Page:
Vaccine policies: Weighing the options

Following the terrorist events of September and October 2001 and the recognition that smallpox virus might be used as an agent of bioterrorism, many experts and other commentators publicly voiced their opinion about smallpox vaccination. Major opinions varied: Some recommended mass vaccination; some, voluntary vaccination; others, vaccination of "first responders" only; and still others, vaccination only after smallpox had actually been introduced.12 Arguments for each recommendation can be summed up succinctly.

Proponents of mass vaccination cite this as the most effective way to prevent transmission of disease and thereby protect the population if the introduction of smallpox overwhelmed the health-care community.19,20 They also postulate that it is unlikely a bioterrorist would introduce vaccinia into a population that is largely vaccinated. Although this rationale might be valid, such a policy would also expose the largest number of people to the risks of vaccination even though the likelihood of exposure to smallpox and the subsequent risk of disease might in fact be nil. In addition, with so many people having a contraindication to vaccination, there might be so many unvaccinated people as to not pose a deterrent to the spread of the virus.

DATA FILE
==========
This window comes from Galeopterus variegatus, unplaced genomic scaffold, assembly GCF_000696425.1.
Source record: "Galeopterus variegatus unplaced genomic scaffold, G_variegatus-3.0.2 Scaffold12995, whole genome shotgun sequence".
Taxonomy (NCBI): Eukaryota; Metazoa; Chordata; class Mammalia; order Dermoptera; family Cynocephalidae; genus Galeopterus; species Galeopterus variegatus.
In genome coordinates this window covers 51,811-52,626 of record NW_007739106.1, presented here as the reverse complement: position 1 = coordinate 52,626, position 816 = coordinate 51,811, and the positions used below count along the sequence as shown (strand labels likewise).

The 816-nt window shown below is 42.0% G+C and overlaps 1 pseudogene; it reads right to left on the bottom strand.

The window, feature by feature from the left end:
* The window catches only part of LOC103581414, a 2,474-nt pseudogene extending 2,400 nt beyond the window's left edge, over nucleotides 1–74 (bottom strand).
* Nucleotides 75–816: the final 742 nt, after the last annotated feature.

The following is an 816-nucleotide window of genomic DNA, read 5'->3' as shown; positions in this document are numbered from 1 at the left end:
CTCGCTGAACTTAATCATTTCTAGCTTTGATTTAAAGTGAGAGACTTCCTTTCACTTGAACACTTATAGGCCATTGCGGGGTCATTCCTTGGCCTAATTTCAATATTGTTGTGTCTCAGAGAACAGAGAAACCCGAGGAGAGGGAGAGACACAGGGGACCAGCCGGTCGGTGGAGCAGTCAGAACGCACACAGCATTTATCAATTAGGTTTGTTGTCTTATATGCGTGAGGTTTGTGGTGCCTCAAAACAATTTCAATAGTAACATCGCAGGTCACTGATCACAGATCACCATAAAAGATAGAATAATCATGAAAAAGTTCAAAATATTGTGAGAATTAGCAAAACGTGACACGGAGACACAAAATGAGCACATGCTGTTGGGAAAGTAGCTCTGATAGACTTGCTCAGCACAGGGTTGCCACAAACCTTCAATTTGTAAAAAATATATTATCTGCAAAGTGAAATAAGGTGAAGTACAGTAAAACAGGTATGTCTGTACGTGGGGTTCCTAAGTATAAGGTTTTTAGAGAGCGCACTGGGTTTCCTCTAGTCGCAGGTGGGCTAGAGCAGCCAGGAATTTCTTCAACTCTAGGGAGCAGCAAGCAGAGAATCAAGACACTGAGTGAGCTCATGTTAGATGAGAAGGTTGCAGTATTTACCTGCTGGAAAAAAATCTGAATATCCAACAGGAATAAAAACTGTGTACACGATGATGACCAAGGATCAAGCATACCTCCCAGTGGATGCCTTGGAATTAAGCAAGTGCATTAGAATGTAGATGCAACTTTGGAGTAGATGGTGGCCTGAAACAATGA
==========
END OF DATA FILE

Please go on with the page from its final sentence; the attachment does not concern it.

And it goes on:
Those who support voluntary vaccination believe that people should be allowed to individually consider the advantages and disadvantages of vaccination and act on the basis of their own analysis of risk and benefit.12,21 Proponents of this policy assume that people will be sufficiently familiar with that risk and benefit to make a reasoned decision. Regrettably, a large part of the population is unfamiliar with the issues surrounding vaccinia immunization; public information polls have demonstrated a significant number of false beliefs about the disease and the vaccine among the general population and health-care workers.1 When people are given correct information, resistance to receiving the vaccine increases.

A policy in which vaccination is carried out only when smallpox is introduced is favored by those who believe that ring vaccination would be the safest and most effective strategy.22 The American Academy of Pediatrics (AAP) favors this strategy.23 The major problem with such a policy is whether the public would accept a public health response in which only a limited population would initially be vaccinated after smallpox was introduced. Those who argue against this policy say the public health infrastructure could not, in a timely fashion, meet the immediate nationwide demand for vaccine that would ensue. The AAP recognizes the possibility that expansion of the ring of vaccine recipients may be required if there is more substantial evidence of a bioterrorism threat.